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This innovative web dashboard (www.digitalgendergaps.org) combines aggregate social media data on monthly active Facebook users from the platform’s marketing platform with gender gap indicators from sources including the World Bank and the United Nations (UN) to provide estimates of global gender disparities in internet and mobile phone usage. The initiative is part of the "Mapping global gender gaps in digital connectivity" project, supported by the Bill and Melinda Gates Foundation.
The Digital Gender Gaps dashboard is a collaboration between researchers at Oxford’s Department of Sociology, Leverhulme Centre for Demographic Science, and Saarland University's Societal Computing Department which aims to address and bridge the digital gender divide.
The tool stems from Professor Ridhi Kashyap’s research into gender inequality and her work to highlight and close digital gender gaps.
Professor Kashyap, Principal Investigator of Digital Gender Gaps, emphasised the need for accurate data on mobile phone and internet access, stating, ‘I realised that there was very little data on access to mobile phones and the internet by gender, especially in low- and middle-income countries, so I turned to new data streams from social media to fill this data gap. Digital technologies are rapidly transforming all aspects of our lives, but to understand their wider impacts, we need to know to who is using them, as well as how.’
Monitoring progress on digital gender gaps is crucial to ensure that women can fully leverage the opportunities offered by the digital revolution. A recent UNICEF report, co-authored by Professor Kashyap, revealed a global gender digital divide among adolescent girls mirroring patterns observed in adult women. The report found that globally, more boys have online access than girls, with the gap particularly pronounced in low- and middle-income countries.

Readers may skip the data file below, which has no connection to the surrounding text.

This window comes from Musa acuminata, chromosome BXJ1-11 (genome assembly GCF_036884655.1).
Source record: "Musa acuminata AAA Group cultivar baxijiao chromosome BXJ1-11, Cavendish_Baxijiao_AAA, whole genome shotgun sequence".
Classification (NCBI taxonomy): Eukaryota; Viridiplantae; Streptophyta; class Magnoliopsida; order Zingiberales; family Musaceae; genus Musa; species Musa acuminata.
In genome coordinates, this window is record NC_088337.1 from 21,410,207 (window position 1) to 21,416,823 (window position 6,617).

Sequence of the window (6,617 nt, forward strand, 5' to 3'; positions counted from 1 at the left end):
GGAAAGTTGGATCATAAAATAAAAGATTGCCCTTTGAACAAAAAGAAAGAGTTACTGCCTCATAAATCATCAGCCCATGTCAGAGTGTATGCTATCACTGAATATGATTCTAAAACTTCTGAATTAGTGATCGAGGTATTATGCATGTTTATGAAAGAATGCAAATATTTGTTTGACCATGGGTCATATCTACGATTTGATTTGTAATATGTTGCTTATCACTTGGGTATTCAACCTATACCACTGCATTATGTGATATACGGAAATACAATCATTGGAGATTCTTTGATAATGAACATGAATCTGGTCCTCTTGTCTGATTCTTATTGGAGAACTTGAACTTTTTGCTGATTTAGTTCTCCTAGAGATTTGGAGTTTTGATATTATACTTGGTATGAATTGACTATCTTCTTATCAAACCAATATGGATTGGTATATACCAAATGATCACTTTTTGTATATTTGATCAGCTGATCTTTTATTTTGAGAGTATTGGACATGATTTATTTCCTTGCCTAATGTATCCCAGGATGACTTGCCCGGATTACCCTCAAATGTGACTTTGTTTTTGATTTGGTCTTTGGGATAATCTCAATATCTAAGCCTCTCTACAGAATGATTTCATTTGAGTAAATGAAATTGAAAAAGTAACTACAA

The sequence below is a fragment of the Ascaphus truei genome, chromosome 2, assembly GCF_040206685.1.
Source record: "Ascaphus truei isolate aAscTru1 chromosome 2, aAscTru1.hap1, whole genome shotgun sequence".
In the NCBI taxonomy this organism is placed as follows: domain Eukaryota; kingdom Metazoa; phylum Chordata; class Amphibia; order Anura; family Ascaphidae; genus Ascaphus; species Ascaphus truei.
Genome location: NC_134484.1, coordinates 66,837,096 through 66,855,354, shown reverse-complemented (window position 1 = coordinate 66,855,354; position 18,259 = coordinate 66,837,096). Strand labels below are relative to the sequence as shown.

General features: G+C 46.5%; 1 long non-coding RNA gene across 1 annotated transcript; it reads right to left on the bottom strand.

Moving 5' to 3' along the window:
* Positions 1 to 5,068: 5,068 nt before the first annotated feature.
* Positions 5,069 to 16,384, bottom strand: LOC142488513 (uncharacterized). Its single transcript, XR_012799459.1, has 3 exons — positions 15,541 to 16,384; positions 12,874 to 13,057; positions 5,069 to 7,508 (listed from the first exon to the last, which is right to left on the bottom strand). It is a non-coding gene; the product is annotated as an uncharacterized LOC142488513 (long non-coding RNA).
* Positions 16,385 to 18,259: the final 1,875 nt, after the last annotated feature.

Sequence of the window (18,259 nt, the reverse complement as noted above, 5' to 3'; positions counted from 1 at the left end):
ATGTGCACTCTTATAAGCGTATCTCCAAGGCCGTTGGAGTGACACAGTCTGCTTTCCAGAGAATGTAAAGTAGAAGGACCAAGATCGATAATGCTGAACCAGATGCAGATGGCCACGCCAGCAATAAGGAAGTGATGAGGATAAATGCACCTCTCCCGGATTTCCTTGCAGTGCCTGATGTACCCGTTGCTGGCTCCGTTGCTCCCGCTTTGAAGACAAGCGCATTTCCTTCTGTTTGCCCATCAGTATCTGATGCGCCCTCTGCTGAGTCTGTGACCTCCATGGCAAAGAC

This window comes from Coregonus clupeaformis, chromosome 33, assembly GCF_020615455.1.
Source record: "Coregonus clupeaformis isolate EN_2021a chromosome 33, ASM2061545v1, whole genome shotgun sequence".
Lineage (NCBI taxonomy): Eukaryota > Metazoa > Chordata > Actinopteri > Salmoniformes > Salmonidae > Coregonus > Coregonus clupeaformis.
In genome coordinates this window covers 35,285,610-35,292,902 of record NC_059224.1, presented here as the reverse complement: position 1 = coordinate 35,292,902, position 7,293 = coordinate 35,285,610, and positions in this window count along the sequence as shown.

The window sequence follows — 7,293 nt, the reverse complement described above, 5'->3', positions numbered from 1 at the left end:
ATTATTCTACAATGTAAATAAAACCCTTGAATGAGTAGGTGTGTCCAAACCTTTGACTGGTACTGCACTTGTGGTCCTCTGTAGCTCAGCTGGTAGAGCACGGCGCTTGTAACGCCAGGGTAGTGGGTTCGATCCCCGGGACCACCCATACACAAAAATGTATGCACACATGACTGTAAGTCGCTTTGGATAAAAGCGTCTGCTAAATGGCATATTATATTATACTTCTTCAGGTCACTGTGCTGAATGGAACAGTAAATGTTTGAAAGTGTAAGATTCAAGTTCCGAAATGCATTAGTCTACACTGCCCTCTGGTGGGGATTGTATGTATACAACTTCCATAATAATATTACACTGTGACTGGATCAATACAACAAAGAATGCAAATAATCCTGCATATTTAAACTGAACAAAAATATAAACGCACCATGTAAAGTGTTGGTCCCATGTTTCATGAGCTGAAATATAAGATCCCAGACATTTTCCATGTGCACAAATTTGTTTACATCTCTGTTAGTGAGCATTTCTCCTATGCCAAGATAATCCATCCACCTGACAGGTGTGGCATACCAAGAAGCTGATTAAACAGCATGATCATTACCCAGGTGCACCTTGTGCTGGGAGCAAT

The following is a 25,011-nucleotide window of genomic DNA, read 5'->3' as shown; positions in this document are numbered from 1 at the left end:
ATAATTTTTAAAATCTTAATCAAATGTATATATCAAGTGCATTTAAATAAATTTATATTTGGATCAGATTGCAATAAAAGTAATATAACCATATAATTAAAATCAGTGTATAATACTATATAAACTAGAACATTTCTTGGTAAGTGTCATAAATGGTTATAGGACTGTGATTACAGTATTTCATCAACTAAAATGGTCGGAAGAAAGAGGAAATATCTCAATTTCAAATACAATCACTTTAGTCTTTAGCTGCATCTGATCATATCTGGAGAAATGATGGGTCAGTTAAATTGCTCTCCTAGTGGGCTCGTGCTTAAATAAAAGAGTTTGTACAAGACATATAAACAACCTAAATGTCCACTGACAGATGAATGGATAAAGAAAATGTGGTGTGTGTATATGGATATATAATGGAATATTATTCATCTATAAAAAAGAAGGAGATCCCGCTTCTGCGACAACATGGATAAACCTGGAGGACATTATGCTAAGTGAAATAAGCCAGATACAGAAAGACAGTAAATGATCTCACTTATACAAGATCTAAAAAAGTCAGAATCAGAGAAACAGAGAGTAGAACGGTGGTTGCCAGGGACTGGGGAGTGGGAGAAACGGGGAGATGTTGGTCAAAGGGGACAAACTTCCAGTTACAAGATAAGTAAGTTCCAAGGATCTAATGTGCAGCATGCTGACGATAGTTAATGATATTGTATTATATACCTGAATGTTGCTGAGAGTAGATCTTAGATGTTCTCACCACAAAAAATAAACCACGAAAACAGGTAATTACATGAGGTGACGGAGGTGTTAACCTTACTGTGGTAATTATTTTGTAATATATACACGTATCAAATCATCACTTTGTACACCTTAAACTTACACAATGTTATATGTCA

Users of Digital Gender Gaps can explore gender gaps in internet and mobile phones across countries worldwide and trends in these gender gaps. For instance, the platform reveals that the digital gender gap is narrowing in Ghana, while it is widening in Saudi Arabia.
Dr Douglas Leasure, Senior Researcher and Data Scientist at the Leverhulme Centre for Demographic Science notes, ‘It is great to already have interest from researchers, international development organisations, civil society, and various stakeholders in using our interactive tool to better understand the societal and gender implications of the digital revolution, both on a national and global scale. We hope to continue to build partnerships moving forward.’
Looking ahead, the Digital Gender Gaps plans to expand their efforts by incorporating subnational indicators next year. Two new researchers, Dr Casey Breen and Dr Prashant Poddar, will join the team this summer to continue expanding these lines of work to map digital gender inequalities and understand their impacts.
Funding for Digital Gender Gaps is provided by the Bill and Melinda Gates Foundation (INV-045370), Economic and Social Research Council (ESRC) Impact Acceleration Account (IAA) (2021-22), and Data2X (2017-2020).